How many decisions do you think you make in a day? Hundreds? Thousands? If you can believe it, on average, we make 35,000 decisions every day. That seems like an absurd amount. The reason why we’re not all rocking back and forth from mental overload is that we spend almost half of our day on autopilot and around 40% of the actions we perform each day are not actually decisions, but habits.
I was thinking about this recently because last month I saw an advert that not only made me think, it had an influence on the decisions I now make. The advert in question was from the Human Society. ‘Save Ralph’ tells the story of a rabbit called Ralph, a tester that is subjected to government-required chemical-poisoning tests for cosmetics.
The campaign is harrowing. I assumed that the cosmetics I used were cruelty free, but I had never checked. A quick google directed me to cruelty free kitty where I learnt that it’s unclear whether or not some of the brands that I use were in fact cruelty free. Luckily the site signposts you to brands that are, like Garnier.
As I write this in mid-May, bookmaker Coral have the odds on this summer being the UK’s wettest since records began at 2-1. However, in April I was naively optimistic and decided to buy some sun cream. Instead of buying my usual habitual brand, I proactively decided to chose Garnier instead.
When you consider how many decisions we make every day and how difficult it is to get people to actually think about things, it’s amazing that a carefully crafted marketing campaign can do just that.
I asked my LinkedIn community what campaigns had made them change the way they think and this is what they said:
“Public information films from the late 70s. No, I’ve never played on a railway line or touched the electrified rail. Terrifying.”
Chris Alden, Freelance copywriter
“Hugh Fearnley-Whittingstall’s War on Waste had a huge impact on our family’s approach to food. We plan meals in advance, buy less and if anyone is even thinking about throwing something in the compost bin, someone else says: “What would Hugh do?”
Carolan Davidge, Coach, coach supervisor, non-executive director and Trustee
“There is a good service on all other lines” TFL station announcements. One of the best bits of marcomms to shift the image of the network. Before this was introduced, you just felt that the underground was a service where there were always problems, but afterwards to a service where apart from the odd upset, things were generally OK.”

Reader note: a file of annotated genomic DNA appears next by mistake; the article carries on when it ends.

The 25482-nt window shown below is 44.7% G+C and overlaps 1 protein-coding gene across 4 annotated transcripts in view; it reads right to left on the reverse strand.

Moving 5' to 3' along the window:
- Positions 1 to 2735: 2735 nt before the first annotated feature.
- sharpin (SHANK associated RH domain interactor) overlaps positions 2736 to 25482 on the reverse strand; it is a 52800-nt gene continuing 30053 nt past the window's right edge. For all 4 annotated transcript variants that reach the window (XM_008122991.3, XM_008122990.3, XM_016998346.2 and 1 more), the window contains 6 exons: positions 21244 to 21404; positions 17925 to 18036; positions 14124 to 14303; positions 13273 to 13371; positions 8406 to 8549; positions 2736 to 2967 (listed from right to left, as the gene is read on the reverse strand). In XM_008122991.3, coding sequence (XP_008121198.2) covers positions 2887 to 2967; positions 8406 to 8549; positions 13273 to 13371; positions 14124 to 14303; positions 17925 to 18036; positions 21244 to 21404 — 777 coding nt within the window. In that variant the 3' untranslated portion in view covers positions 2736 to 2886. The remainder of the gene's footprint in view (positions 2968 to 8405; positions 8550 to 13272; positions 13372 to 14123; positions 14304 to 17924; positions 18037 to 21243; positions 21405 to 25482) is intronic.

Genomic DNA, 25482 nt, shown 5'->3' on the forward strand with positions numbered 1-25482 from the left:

Daryl Fielding, Portfolio Director
“Scottish Water’s ‘only 3Ps should go down the loo – poo, pee and (toilet) paper’ I hasten to add that I didn’t need to be taught this! But brilliant, simple messaging that as a parent, I loved.”
James Cant, Chief Executive Officer at Resuscitation Council UK
“Missing Type campaign by NHSBT had a big impact on me and I’m now a blood donor despite a fear of needles!”
Helen de Soyza, Head of Brand and Communications at Blood Cancer UK
“The speed limit ad from a few years ago – the little girl runs into the middle of the road, is hit by a speeding car horrifically, then the film reversed to show what would have happened if the car had driven within the speed limit. Shocking but with a clear message about how to stop the accident happening. I think of it pretty much every time I drive through a residential built up area and it always makes me slow down well under the speed limit.”
Gill Westwood, Head of Creative at British Heart Foundation
“Stop, look and listen from THINK. For road safety for kids, the song still sticks with me now when I cross the road”
Nicholas Marshall, Digital Account Director, MediaCom
- 35,000 Decisions: The Great Choices of Strategic Leaders
- Moving From Autopilot Towards Mindfulness
- The Power of Habit: Why We Do What We Do in Life and Business by Charles Duhigg